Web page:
I grew up fishing in Wyoming, where ice fishing is more of a sport than a way of life. I don’t know anybody who depends on their catch to feed their family – most people just do it for fun.
So when I saw native Alaskans on TV catching large numbers of fish during the winter with a long gill net under the ice, I was fascinated!
I didn’t know it was possible to catch pike, salmon, and lake trout without having to sit and watch your bait. But then I had a question: how the heck do you get a net under the ice?
It wasn’t long before I learned about the jigger, a simple yet ingenious invention for hanging a net underneath the ice. When you get good with a jigger, you can make this device glide smoothly between two small holes in the ice, threading a rope perfectly in just a few minutes. Jiggers use gravity and a simple rope to move forward under the ice.
Keep reading to find out what a jigger is and how it works so well. I even recommend some resources you can use to make one yourself.
How Do They Put Nets Under The Ice?
Gill nets are a common way of ice fishing, especially in communities that rely on catching fish for a large part of their diet. A net can catch fish without supervision and has the potential to catch quite a number of fish. But how do they get them under the ice, anyway?
Most net fishermen use a device called a jigger to run a rope between two holes in the ice, then use that rope to pull the net under the water.
A jigger is usually made of wood so that it floats underneath the ice. It has a steel spike that digs into the underside of the ice so that, by pulling on a rope on the surface, the jigger pushes itself along a straight course away from the person pulling on the rope.
When the jigger has traveled far enough, you can cut a new hole in the ice, pull the jigger out, and you now have a rope running underneath the surface between two holes. All that’s left to do is pull the gill net through and secure it on both ends.
How Does an Ice Jigger Work?
An ice jigger is made out of wood so that it floats underneath the ice.
The jigger has a slot in the middle with some moving parts: a metal arm that is attached with a hinge on one end so that it swings down with gravity, and a shorter, wooden arm that is hinged to the midpoint of the metal arm and floats upward.
The wooden arm has a metal spike on the end that digs into the underside of the lake ice when the arm floats upward.
A rope ties onto the free end of the sinking metal arm and runs through an eyelet at the back end of the jigger. When you pull on the rope, it raises the metal arm, which applies pressure to the wooden arm and propels the jigger forward under the ice.
When you give the rope some slack, the metal arm will drop again, allowing the wooden arm to “walk” its spike forward to a new location under the ice. Pulling the rope again will repeat the process and again propel the jigger forward a few feet.
When you have sent the jigger far enough, you must locate it underneath the ice so you can cut a hole in front of it and pull the jigger up through the hole. Once you do this, you can detach the rope from the jigger and use the rope to pull a net under the ice.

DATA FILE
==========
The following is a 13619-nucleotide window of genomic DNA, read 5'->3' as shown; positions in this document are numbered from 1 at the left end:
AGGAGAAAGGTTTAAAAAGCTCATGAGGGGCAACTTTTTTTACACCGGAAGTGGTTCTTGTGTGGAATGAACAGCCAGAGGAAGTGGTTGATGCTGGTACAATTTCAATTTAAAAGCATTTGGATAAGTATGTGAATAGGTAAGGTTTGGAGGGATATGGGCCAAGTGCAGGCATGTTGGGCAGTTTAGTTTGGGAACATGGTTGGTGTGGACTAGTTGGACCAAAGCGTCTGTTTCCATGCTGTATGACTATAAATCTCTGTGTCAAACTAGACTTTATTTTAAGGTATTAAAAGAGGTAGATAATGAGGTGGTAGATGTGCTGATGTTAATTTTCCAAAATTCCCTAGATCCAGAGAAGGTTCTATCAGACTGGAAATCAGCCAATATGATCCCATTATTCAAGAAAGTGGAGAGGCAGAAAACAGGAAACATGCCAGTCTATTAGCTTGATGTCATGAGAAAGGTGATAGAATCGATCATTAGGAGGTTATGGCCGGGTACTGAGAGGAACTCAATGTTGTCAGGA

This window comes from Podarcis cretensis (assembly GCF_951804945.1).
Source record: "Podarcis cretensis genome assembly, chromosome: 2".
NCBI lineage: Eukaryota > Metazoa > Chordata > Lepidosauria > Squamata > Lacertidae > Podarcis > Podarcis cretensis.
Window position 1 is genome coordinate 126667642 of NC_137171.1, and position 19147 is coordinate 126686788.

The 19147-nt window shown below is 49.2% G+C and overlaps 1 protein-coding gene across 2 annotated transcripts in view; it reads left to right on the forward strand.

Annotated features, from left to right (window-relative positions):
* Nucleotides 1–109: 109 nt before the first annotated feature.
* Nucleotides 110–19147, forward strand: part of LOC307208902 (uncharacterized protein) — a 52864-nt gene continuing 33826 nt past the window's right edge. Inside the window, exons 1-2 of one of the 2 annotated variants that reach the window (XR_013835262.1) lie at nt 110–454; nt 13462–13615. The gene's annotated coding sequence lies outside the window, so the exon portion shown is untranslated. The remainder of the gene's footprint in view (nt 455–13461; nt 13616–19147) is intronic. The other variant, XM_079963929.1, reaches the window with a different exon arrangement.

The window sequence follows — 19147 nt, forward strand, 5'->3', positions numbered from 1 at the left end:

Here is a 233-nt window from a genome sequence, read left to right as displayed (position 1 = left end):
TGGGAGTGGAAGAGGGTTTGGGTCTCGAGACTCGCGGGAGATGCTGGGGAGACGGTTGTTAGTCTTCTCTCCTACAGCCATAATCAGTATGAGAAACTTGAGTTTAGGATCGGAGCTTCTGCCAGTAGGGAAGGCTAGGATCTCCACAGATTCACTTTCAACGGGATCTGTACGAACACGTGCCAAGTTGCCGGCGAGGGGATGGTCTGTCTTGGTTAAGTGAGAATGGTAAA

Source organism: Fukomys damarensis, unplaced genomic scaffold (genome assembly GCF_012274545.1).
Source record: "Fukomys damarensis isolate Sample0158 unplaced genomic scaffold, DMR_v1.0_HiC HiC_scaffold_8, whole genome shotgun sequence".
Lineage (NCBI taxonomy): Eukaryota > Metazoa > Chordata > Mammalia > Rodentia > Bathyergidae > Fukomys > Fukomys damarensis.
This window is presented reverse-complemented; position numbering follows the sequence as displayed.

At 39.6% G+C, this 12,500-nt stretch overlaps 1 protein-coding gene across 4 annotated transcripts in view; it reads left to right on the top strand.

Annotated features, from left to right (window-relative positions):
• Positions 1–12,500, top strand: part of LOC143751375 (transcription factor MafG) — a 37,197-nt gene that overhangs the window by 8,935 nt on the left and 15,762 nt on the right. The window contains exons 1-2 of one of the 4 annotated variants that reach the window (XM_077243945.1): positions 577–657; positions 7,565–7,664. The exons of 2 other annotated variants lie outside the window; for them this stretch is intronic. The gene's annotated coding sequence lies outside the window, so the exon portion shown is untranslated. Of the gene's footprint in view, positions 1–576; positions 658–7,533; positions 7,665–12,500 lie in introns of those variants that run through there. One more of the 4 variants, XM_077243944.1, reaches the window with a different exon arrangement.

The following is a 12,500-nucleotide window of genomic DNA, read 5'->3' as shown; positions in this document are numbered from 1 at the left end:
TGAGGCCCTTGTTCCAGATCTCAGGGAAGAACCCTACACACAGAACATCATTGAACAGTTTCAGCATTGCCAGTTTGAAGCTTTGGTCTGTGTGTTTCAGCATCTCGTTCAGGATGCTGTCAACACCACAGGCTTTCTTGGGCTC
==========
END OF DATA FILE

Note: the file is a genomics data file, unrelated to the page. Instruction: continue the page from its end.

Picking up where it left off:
How Do You Find The Jigger Under The Ice?
It’s not easy to cut or drill holes in the ice, even if you have a powerful auger. So it’s important that you know where the jigger ends up so you only have to drill one hole to pull it out. Since the ice often has snow on top, it can be really easy to lose your jigger.
There are a few techniques you can use to keep track of the jigger:
First, if you pull hard on the rope as you propel the jigger, the metal arm will slap against the board and make a noise. You might need another person to listen for this noise and follow the jigger as it gets further away from the person pulling the rope.
If that doesn’t work, you can attach a small waterproof tracker like the one in the video below. It will make noises that you can hear on top of the ice.
A similar method uses light: just find a powerful, waterproof flashlight and attach it firmly to the jigger so it shines straight out from the end of the jigger. If you clear away a little snow, you should be able to see the light under the water.
How Do You Make An Ice Jigger?
You can make an ice jigger yourself using a 2-by-8 board that is about 5 feet long. An old, recycled board will work just fine if you have one. The arms can also be made from scrap wood, but you may want to buy a piece of steel if you don’t have one.
The tools you need are a saw (preferably a circular saw ) and a drill with a long bit so you can create hinges for the arms of the jigger. You might also need a hardened bit that can drill through your metal arm.
Check out the following video on how to make a traditional ice jigger out of a recycled board. The nice thing is that you can adapt it to the materials you have on hand as long as you implement the mechanical principles that propel the jigger forward.
So there you have it: if you’ve ever wondered how people can fish under the ice with a gill net, now you know! The jigger is one of the coolest little devices that fishermen have invented to aid in the hunt for fish.
A jigger is simple enough to build yourself out of recycled materials, yet it is reliable enough to push itself a great distance below the ice with just a few pulls of a rope. Without jiggers, threading rope between a hole would be extremely difficult, if not impossible.
A jigger is an essential tool for cold-climate peoples who rely on fish for a large part of their diet. Not only does a gill net allow them to catch multiple fish, but they can also do it passively while they accomplish other tasks or stay warm inside. With net fishing, you only need to check the net periodically.